Simeon Aleksov - 1 year ago 113
Python Question

# Keeping the same enumerator while deleting elements from a list python

So, I am trying to delete items from my list while enumerating, however whenever I delete an item, the enumerator resets, is there any way to keep it same as the original before deleting anything?

`y`
- is a list with numbers(aka indexes I want to be deleted in my original list)
For example, if I have this list

``````lst = [(0,1),(1,1)(2,2)]
``````

and if I do
`del lst[1]`
, it will become
`[(0,1,(1,2)]`
right? However I want it to become
`[(0,1)(2,2)]`
. Is there a way to do that?

``````lst = [99,14,16,61,87,41]
y = [5,1,3,0]

for q,w in enumerate(lst):
for e in y:
if q == e:
del lst[q]
``````

Actual output =
`[14, 61, 87]`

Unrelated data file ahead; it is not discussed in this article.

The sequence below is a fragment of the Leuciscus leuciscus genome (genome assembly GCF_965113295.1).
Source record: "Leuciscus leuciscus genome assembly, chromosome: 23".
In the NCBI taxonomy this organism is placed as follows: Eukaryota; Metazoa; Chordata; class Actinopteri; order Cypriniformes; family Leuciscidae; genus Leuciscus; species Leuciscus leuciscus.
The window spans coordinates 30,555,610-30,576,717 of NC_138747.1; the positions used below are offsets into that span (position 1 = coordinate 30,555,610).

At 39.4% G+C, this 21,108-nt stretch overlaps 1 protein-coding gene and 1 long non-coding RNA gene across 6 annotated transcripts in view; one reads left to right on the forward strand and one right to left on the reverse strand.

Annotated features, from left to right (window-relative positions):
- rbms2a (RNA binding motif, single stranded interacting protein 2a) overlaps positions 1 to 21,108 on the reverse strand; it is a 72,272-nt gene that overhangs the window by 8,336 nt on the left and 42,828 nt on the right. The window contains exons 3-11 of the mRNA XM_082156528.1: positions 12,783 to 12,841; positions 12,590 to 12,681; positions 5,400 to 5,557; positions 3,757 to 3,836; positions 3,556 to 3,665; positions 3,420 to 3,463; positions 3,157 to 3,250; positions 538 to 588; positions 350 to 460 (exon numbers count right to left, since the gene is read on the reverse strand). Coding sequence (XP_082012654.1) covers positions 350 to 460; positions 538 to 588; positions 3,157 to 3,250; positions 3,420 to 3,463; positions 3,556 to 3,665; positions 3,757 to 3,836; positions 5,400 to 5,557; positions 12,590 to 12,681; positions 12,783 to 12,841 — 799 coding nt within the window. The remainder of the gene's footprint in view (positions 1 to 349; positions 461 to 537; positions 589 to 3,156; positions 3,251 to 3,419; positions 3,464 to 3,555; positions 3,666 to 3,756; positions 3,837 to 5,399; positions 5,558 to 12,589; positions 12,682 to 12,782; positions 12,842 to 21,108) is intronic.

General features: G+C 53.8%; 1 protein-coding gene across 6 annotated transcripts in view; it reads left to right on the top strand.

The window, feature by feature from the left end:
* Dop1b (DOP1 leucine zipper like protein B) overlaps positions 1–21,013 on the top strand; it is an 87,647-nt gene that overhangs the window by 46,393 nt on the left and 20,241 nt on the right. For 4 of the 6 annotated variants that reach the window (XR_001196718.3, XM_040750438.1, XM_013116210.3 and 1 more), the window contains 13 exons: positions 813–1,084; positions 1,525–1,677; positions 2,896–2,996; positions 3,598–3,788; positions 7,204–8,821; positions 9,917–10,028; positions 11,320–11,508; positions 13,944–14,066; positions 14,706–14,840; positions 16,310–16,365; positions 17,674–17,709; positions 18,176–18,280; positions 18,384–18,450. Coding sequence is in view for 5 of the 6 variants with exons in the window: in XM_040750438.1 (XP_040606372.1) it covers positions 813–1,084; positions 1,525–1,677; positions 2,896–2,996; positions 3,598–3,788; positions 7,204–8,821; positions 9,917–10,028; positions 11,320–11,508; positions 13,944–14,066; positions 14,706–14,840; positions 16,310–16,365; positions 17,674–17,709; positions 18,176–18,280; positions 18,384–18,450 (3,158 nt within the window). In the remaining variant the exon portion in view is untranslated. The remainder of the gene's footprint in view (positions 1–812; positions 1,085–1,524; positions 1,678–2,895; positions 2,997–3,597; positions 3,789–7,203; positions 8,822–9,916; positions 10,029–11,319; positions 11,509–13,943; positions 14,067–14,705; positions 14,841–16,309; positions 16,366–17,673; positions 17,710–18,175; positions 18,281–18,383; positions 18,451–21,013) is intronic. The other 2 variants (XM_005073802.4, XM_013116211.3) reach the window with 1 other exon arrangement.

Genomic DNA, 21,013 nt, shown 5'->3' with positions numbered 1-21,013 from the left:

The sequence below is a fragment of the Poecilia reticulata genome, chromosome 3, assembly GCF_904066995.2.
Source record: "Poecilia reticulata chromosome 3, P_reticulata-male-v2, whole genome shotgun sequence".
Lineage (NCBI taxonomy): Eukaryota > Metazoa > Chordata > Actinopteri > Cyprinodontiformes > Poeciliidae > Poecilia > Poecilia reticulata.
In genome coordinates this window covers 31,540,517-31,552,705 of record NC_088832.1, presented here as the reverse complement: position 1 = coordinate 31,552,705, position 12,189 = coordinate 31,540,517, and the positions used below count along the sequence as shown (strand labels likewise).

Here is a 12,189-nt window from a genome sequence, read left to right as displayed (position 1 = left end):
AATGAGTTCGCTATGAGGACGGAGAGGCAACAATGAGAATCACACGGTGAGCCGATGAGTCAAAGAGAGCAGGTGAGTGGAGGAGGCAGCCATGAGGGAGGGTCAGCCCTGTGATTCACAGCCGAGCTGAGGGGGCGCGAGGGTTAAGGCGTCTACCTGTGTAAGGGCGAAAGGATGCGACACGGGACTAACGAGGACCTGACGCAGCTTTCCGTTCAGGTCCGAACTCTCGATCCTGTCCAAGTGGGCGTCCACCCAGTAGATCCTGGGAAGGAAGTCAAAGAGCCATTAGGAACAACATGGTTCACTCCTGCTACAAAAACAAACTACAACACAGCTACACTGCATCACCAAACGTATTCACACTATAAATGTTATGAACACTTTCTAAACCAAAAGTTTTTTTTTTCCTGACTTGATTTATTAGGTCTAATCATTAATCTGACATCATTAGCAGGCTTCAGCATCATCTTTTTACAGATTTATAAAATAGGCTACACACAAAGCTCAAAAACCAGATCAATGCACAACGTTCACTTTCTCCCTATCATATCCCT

, Desired output =
`[16,87]`

If you want to use `enumerate()` you can do it within a list comprehension. This creates a new list without the items with indices in `y` (which I have converted to a set to remove duplicates and improve performance):

``````lst = [0, 1, 2, 3, 4, 5, 6, 7, 8, 9]
y = set([1, 5, 8, 2])
lst[:] = [item for i,item in enumerate(lst) if i not in y]

>>> lst
[0, 3, 4, 6, 7, 9]
``````

Another way is to delete the items from the back of the list:

``````lst = [0, 1, 2, 3, 4, 5, 6, 7, 8, 9]
y = [1, 5, 8, 2, 1, 2, 5]
for i in sorted(set(y), reverse=True):
del lst[i]

>>> lst
[0, 3, 4, 6, 7, 9]
``````

Here `y` is first converted to a set to remove any possible duplicate indices, then sorted in reverse. Then the items from the list can be safely removed.

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